Artists have long sought to capture and recreate the beauty and splendour of the dancer in motion. Perhaps most famously, Edgar Degas revolutionised the subject with his ground-breaking Impressionist canvases and works in bronze.
Moving into the early 20th century, it could be said that those artists working under the influence of the international Art Deco movement appeared as natural conduits for expressing the fluidity and poise of the dancer. The movement itself had been born out of a modern obsession for luxury, glamour and exuberance, as well as a strong faith in social and technological progress. It is therefore no wonder that some of the many artists’ working under that umbrella term opted to use the motif of the dancer as an expression of these qualities.
One of the more readily available sources of these works appears to us in the form of sculpture, with the flapper girls of the 1920s and 30s being immortalised in bronze and chryselephantine by such recognisable names as Josef Lorenzl, Ferdinand Preiss, and Demetre Chiparus.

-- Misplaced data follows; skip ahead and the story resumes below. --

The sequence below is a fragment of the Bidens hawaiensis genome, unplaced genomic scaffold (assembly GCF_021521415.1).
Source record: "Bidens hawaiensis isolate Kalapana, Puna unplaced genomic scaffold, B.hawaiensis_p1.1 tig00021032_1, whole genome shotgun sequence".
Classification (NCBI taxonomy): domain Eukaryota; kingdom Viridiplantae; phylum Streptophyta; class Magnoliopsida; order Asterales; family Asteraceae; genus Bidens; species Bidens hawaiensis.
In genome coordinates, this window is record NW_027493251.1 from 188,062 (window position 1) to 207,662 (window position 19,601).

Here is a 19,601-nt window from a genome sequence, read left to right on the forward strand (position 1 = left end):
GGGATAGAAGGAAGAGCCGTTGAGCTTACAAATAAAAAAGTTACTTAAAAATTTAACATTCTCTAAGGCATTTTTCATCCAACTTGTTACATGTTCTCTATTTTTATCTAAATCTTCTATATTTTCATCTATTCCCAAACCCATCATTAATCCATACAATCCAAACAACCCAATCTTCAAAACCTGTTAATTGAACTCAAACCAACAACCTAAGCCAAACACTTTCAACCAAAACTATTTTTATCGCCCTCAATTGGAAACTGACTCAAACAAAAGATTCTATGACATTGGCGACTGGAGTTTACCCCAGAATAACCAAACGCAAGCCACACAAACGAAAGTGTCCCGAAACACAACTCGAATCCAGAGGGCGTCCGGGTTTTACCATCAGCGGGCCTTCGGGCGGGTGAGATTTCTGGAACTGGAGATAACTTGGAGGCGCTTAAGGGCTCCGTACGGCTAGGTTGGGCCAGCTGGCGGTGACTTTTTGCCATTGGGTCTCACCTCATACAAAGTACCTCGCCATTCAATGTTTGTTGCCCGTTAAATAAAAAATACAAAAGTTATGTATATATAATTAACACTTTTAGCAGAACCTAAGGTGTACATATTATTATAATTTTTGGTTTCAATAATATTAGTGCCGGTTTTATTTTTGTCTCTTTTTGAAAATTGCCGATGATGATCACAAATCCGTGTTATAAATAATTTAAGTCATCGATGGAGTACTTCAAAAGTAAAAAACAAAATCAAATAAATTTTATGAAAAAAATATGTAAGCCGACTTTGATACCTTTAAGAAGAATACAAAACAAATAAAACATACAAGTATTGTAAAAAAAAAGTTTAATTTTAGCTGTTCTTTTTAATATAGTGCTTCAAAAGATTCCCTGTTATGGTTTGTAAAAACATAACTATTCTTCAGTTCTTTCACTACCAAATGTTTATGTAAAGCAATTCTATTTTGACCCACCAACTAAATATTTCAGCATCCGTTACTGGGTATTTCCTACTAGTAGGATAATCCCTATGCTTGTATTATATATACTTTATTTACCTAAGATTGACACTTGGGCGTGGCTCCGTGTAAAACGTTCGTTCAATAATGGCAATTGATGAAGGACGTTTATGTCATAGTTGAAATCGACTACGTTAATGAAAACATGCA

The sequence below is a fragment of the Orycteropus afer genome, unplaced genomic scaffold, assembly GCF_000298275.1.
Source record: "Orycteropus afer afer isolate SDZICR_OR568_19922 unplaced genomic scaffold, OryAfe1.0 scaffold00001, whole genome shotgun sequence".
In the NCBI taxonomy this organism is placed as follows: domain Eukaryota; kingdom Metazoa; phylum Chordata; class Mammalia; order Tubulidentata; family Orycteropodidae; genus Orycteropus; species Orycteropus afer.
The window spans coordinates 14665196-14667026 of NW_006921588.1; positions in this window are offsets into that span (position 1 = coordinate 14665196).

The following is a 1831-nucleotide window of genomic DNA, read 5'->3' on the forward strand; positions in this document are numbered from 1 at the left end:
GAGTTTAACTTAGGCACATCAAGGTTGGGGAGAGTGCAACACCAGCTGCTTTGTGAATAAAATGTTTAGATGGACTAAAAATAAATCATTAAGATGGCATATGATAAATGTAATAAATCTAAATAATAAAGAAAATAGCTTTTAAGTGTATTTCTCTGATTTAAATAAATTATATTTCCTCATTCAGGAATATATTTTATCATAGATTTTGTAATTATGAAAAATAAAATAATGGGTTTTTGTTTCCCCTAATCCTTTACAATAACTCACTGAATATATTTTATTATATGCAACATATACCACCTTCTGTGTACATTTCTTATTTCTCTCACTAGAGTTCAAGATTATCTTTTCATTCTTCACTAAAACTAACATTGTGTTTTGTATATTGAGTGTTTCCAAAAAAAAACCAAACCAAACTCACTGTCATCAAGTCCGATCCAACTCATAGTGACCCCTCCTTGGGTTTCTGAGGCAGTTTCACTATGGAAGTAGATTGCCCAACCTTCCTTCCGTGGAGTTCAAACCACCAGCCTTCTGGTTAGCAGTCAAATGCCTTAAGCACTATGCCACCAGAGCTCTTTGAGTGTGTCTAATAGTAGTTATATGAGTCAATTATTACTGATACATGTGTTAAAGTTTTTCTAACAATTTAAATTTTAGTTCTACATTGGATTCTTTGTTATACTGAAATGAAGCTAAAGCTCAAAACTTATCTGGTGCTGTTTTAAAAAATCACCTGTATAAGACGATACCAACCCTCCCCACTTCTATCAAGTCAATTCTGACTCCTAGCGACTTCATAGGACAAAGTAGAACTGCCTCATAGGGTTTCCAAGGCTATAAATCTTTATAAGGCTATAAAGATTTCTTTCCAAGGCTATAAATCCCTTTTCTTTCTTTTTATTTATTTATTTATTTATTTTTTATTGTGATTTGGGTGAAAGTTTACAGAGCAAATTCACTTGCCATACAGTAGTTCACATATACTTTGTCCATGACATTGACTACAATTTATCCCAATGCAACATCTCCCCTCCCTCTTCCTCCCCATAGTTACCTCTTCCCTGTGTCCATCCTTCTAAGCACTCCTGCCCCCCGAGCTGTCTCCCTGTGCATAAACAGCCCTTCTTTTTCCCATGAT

We at McTear's are delighted to be offering two such works in our upcoming Fine Furniture & Works of Art Auction, both by that illustrious Austrian sculptor Josef Lorenzl. Lots 776 and 777 truly epitomise the period with their elegant poses and diaphanous drapery, simply put, they are works of beauty in motion. Alongside these, another work in bronze and ivory by Ferdinand Preiss, this one depicting a Moor boy, will come under the hammer this coming Thursday.
For a complimentary, no-obligation valuation, visit our Glasgow Galleries or contact a specialist on 0141 810 2880 or email@example.com.